Attack against German-Jewish leader not anti-Semitism, prosecutor says

BERLIN (JTA) — German-Jewish leader Stephan Kramer is mulling an appeal after the state prosecutor determined that a verbal attack against him was not a case of anti-Semitism.

Kramer, general secretary of the Central Council of Jews in Germany, said on his Facebook page that he would ask his attorney to inspect the case files to see if an appeal is possible.

The state prosecutor in Berlin determined that the incident was not of an anti-Semitic nature, according to news reports. Martin Steltner, a spokesman for the prosecutor, told reporters that the investigation has been discontinued.

Kramer brought charges last fall in connection with the Sept. 27 incident in which he alleged that a man verbally abused him as he was walking to synagogue with his two daughters. According to reports, Kramer, who was carrying a prayer book, said the man told him several times to "get out of here" in a threatening manner. Kramer told the French news agency AFP at the time that he revealed a gun in its holster to get the man to back off.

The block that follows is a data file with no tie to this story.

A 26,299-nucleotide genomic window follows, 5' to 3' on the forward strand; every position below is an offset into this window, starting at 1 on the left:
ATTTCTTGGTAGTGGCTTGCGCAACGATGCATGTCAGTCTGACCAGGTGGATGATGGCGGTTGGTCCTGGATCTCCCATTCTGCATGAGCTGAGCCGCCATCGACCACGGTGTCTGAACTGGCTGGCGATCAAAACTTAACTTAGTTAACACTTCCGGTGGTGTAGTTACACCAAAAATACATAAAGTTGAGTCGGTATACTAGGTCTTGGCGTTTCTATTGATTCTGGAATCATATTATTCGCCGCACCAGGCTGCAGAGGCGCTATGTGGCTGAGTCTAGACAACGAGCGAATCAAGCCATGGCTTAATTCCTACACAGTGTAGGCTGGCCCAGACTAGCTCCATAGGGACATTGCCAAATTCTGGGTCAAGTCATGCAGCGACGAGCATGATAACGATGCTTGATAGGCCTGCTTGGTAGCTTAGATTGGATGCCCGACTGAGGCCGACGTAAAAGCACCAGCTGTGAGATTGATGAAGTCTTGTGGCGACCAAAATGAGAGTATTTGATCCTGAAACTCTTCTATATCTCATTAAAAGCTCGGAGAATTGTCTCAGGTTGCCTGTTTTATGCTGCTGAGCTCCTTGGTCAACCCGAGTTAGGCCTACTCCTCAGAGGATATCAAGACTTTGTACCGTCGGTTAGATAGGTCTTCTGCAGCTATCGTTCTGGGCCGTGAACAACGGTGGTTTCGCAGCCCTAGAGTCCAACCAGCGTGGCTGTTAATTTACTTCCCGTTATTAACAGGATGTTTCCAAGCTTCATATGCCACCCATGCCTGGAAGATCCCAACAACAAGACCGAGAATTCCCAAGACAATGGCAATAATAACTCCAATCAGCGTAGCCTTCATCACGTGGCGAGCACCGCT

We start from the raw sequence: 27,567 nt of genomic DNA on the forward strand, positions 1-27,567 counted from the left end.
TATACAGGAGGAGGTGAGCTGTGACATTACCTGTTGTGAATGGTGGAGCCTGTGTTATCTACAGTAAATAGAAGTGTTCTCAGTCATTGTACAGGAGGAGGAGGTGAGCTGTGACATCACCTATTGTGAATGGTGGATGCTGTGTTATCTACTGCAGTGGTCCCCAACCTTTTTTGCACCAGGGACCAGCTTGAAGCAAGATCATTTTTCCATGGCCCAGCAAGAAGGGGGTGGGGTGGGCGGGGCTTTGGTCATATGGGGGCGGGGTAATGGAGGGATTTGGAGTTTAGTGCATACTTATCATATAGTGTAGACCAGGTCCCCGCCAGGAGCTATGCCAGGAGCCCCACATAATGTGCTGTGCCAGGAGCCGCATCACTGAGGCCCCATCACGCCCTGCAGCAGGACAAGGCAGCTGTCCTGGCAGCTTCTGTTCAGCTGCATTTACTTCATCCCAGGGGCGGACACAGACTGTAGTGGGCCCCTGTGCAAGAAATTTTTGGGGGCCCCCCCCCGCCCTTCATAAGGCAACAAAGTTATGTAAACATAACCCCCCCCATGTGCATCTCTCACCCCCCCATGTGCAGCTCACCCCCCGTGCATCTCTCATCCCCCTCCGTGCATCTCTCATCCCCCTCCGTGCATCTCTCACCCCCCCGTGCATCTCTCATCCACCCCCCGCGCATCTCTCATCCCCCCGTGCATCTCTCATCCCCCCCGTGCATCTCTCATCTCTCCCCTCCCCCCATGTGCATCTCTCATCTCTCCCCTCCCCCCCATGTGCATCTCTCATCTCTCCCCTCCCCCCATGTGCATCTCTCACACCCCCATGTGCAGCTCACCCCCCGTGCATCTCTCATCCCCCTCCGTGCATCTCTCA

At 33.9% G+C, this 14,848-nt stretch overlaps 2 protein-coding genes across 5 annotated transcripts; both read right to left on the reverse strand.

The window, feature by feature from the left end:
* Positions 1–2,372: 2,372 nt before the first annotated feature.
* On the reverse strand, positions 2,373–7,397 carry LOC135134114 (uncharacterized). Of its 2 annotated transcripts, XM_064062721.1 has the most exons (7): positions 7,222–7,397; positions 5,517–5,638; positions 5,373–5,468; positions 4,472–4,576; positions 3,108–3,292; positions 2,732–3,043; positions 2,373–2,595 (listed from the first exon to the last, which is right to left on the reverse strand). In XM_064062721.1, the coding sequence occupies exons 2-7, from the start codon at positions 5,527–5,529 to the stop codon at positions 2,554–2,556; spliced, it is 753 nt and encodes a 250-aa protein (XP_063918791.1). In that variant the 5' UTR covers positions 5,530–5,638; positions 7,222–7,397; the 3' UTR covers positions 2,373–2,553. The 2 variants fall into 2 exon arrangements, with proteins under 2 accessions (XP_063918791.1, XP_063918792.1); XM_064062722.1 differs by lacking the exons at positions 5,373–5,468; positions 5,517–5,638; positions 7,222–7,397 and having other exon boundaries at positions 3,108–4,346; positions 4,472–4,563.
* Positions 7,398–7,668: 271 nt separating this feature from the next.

On Wednesday, Kramer told reporters that he could not understand the prosecutor’s decision. He said the incident also had been perceived as threatening by passers-by, who called the police on his behalf.

The alleged abuser also filed charges against Kramer, but the prosecutor dropped its investigation into his charges last fall.

The September incident occurred weeks after a rabbi in Berlin, Daniel Alter, suffered injuries in an anti-Semitic attack.
 

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